MCS Good Fish Guide

Sustainable Eating is a subject you see come up regularly when reading about food and environment issues. It’s an interesting, but hard to nail down concept. After all if we’re thinking about what sustainable food itself means, are we referring to how food is grown or farmed? Where it comes from? What about the economy that sustains it and jobs that rely upon it? All of these things are key parts of sustainable eating. Generally speaking eating sustainably means embracing a series of principles and practices that enable our food consumption to be a little easier on the planet and able to endure economically and environmentally into the future.

Some of these principles differ depending on which organisation you’re looking at, but most generally agree on the following:

  1. Reduce meat and dairy consumption: meat consumption across the world has soared by 500% since the 1990s according to the WWF. Livestock rearing for meat and dairy products is notorious for many serious issues; including climate changing global emissions, animal welfare, and biodiversity loss as large swathes of forested land are cleared to become soy plantations for animal feed. From a health point of view reducing meat consumption and boosting our veggie and legumes (lentils, beans, chickpeas), would reduce calorie intake and provide a cash saving on our shopping bills.
  2. Reduce food waste as much as you can. As we outlined last time, the reduction of food waste is one of the most effective ways we can limit the impact of our food intake on the environment. Have a look at Love Food Hate Waste if you’re in need of some inspiration or just not sure where to start.
  3. Think bigger than ‘the Big Five’ fish: in the UK the most popular fish we eat are unsurprisingly the most overfished and stock-depleted, namely salmon, cod, haddock, tuna and prawns. ‘The Big Five’ as they’re sometimes called dominate sales of fresh and frozen fish in the UK, but with over 150 species of fish available in the UK market the Marine Conservation Society urges consumers to seek out more unusual species to reduce overfishing and support the local and national fishing industry. If you’re a regular fish consumer it’s worth checking out the MCS’s Good Fish Guide to see if there are better choices you can make.
  4. Eat a wider variety of fruit and vegetables: 75% of the world’s food supply comes from just 12 plants and five animal species. Broadening the variety of foods we eat helps us consume a wider range of nutrients, increases biodiversity, takes pressure off our current main food supply systems as climate change makes harvests more erratic, and supports farmers growing a more extensive variety of crops.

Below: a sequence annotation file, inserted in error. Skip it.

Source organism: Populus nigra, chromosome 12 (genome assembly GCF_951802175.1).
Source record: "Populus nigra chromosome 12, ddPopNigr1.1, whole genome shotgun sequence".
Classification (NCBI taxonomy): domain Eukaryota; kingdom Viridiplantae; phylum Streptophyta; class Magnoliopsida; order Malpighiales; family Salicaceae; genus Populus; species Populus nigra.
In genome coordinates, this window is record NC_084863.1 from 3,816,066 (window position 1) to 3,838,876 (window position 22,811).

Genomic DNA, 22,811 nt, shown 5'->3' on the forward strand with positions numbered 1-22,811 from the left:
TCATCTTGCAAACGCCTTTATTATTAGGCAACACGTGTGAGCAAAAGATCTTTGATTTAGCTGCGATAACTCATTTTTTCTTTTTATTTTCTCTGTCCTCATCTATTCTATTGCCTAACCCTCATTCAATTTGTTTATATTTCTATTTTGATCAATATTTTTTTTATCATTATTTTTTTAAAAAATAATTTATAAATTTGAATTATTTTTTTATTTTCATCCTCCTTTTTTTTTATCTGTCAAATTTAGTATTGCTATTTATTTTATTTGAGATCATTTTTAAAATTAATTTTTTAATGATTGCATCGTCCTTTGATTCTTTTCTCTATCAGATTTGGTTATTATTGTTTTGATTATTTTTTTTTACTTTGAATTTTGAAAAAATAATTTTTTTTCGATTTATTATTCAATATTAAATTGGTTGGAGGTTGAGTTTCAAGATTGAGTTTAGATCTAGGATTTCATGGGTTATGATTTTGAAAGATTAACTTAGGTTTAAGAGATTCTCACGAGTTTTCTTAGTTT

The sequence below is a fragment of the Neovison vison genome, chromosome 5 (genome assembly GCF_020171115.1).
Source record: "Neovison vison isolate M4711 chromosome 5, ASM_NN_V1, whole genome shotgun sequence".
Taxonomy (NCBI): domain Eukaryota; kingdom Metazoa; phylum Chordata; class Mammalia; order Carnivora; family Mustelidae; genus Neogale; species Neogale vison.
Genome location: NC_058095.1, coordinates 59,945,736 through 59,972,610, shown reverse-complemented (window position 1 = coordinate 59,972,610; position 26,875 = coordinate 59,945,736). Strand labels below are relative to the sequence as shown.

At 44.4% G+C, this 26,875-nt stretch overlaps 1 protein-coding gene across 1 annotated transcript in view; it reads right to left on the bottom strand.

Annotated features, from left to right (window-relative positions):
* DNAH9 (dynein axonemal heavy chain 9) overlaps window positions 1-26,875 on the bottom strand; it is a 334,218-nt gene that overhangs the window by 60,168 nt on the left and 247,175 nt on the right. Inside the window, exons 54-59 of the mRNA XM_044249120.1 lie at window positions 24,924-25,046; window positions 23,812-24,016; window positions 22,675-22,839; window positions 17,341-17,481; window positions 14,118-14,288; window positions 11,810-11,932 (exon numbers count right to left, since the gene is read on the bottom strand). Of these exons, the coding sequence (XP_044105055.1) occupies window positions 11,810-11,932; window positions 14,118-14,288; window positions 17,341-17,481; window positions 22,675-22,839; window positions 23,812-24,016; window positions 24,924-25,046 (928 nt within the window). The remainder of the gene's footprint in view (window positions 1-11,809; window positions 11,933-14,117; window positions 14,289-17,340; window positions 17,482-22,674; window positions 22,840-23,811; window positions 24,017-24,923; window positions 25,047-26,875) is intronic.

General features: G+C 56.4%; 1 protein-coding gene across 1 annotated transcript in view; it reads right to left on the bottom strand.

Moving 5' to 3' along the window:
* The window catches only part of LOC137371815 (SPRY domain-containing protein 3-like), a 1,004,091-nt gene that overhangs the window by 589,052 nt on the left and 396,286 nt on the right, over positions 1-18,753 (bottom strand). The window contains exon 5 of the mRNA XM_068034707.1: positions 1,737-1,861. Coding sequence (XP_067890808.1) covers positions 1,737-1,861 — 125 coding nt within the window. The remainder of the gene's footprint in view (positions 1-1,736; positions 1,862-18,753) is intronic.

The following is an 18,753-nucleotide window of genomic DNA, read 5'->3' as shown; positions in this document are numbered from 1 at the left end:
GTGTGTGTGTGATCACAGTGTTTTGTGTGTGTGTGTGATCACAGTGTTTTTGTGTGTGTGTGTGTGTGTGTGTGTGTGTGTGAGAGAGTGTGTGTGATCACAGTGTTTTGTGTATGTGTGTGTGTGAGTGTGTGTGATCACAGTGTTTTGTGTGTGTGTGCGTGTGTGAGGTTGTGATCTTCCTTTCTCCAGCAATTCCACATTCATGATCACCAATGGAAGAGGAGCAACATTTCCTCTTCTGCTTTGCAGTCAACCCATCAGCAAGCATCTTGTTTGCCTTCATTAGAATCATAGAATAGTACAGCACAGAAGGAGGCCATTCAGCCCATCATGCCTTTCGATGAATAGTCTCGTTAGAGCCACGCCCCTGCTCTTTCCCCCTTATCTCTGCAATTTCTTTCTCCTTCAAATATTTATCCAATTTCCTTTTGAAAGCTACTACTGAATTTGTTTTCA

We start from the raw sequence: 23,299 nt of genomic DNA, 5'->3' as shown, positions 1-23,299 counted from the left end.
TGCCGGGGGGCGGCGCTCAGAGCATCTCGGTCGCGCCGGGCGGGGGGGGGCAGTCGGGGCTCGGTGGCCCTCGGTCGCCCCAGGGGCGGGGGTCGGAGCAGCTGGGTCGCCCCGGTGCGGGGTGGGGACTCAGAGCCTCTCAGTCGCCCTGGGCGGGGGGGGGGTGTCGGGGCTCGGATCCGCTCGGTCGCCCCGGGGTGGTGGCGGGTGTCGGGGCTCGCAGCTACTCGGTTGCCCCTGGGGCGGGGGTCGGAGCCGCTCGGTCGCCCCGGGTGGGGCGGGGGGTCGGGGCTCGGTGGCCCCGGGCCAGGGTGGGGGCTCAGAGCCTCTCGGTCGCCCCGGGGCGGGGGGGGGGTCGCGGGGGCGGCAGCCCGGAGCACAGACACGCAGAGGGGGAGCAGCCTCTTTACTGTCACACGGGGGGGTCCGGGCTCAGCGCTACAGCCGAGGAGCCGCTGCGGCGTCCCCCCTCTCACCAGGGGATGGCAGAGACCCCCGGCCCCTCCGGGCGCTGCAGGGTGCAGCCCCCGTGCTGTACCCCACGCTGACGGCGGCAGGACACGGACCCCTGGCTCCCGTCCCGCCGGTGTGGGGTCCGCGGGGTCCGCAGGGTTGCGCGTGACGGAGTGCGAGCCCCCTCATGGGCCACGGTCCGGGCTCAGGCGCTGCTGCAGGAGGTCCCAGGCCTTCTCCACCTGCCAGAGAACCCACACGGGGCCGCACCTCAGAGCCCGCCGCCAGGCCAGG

5. Pin down the plastic: by which I mean, reduce your reliance on plastic packaging. This can be easier said than done and does rely on shoppers having their own supply of bags and tubs they can take to supermarkets when shopping for fresh produce. Annoyingly many supermarkets still have money saving offers only on their plastic wrapped produce making the environmentally friendly option also a more expensive one. There are campaigns intended to prod supermarkets into better options, these have already been successful in countries such as France, Spain and Portugal. Have a look at the Choose Loose campaign website and add your name to the petition to make this change happen in the UK. 

The key thing to remember is that any small change you can make will still make a  positive difference. Are there any eating or shopping habits that you’ve changed in order to eat more sustainably? Tell us about them in the comments below!

South Brockwells Farm, Little Horsted, Uckfield

What’s in season this month?

One element of sustainable eating that all organisations seem to agree on is eating seasonably. Not only does that expand the range of fruits and vegetables we consume, but also means we can more easily support local producers. Here’s a few seasonal recipes from around the internet for you to try:

Asparagus: the asparagus season is short, usually around only six weeks from mid-April to June, it’s a labour intensive crop to grow but a delight to eat, this risotto recipe from Good Housekeeping quite rightly makes asparagus the star of the show. 

Purple-sprouting broccoli: these hardy vegetables are still in season and best enjoyed in spring. Surprisingly versatile, they can be used in pasta dishes, gratins and frittatas, but I really like the look of this broccoli-based lunch from Delicious magazine. 

Wild garlic: wild garlic is one of the most evocative smells of the spring, and a real promise of warmer days to come. Sadly not normally available in shops it’s worth having a look at this BBC Good Food guide to foraging for wild garlic and maybe trying out this delicious looking potato and wild garlic cakes recipe from Riverford Organics.



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